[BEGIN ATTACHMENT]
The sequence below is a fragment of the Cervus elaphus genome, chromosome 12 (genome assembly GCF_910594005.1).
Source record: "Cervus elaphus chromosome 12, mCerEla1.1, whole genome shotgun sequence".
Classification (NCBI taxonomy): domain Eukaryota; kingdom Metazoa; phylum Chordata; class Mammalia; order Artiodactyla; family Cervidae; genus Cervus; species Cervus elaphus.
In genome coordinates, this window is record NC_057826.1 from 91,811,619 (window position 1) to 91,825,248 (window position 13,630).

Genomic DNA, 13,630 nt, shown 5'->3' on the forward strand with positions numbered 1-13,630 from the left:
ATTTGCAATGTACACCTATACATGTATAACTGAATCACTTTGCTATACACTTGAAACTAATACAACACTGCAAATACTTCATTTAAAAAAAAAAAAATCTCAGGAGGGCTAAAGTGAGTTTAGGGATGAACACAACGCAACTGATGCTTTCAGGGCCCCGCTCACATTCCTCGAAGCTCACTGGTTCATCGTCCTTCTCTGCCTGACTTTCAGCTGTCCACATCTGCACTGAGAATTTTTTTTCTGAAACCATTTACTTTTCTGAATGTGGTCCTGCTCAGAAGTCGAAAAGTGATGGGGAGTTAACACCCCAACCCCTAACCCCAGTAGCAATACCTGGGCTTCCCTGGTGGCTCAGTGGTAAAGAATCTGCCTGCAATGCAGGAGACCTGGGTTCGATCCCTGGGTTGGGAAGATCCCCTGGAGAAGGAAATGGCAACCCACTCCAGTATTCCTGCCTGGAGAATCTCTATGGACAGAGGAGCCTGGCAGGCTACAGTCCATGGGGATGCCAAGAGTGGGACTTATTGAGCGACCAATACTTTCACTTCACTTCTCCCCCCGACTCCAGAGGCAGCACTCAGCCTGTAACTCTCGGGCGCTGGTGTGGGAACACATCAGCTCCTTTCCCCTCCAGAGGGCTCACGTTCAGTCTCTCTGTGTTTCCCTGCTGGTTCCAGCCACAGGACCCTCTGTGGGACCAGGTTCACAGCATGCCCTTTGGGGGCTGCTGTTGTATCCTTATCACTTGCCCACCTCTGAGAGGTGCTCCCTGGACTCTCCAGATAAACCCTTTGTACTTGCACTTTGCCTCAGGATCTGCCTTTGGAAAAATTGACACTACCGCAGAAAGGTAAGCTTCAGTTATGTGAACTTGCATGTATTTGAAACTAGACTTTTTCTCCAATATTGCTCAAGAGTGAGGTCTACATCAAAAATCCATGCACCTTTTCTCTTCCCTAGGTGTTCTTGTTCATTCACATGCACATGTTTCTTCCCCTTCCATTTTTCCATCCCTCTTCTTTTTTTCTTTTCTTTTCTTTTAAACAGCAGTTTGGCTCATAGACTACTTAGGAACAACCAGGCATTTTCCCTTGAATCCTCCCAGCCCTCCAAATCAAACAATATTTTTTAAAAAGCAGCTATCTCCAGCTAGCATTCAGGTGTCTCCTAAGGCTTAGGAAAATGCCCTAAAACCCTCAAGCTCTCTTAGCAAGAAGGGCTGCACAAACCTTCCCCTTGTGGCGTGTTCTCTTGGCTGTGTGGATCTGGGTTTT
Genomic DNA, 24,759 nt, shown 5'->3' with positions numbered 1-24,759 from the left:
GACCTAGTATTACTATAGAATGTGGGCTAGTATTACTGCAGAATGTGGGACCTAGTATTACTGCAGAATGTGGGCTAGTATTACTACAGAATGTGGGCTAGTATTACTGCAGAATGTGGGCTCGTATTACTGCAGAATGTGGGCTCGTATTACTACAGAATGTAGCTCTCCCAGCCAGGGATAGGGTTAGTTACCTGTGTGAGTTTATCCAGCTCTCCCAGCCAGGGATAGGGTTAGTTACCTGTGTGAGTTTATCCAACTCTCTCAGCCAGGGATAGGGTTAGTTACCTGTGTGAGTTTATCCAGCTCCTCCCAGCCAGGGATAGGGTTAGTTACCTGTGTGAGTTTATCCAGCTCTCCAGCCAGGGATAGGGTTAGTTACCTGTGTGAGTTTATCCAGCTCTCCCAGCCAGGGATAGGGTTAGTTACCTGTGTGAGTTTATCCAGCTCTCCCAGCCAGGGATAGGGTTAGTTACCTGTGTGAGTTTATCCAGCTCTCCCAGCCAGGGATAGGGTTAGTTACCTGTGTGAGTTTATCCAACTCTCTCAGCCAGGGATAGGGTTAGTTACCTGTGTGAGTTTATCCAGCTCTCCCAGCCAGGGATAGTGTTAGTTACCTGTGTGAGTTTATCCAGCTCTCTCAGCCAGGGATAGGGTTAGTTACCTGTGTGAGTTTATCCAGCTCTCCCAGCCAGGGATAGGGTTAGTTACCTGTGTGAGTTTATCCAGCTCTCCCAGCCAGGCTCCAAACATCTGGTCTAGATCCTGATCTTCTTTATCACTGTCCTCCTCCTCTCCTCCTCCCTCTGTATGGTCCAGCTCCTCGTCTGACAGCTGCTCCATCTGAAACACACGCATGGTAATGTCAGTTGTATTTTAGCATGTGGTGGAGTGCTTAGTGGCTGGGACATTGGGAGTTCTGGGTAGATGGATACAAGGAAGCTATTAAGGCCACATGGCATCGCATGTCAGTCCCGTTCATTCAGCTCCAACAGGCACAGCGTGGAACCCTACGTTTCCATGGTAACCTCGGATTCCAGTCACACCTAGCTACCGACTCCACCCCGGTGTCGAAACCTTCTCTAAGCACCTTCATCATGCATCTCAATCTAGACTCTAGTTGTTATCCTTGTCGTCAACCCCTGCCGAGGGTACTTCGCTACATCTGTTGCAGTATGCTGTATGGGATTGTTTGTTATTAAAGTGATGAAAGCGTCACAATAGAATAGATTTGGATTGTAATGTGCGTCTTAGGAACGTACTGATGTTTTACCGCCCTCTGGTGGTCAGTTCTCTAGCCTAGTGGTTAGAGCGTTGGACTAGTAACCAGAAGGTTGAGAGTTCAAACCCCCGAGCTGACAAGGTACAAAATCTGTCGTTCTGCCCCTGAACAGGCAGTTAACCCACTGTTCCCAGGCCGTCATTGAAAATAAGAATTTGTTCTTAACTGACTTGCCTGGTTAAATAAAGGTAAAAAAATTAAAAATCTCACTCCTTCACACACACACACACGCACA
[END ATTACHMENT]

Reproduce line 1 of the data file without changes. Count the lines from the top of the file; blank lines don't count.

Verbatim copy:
The sequence below is a fragment of the Cervus elaphus genome, chromosome 12 (genome assembly GCF_910594005.1).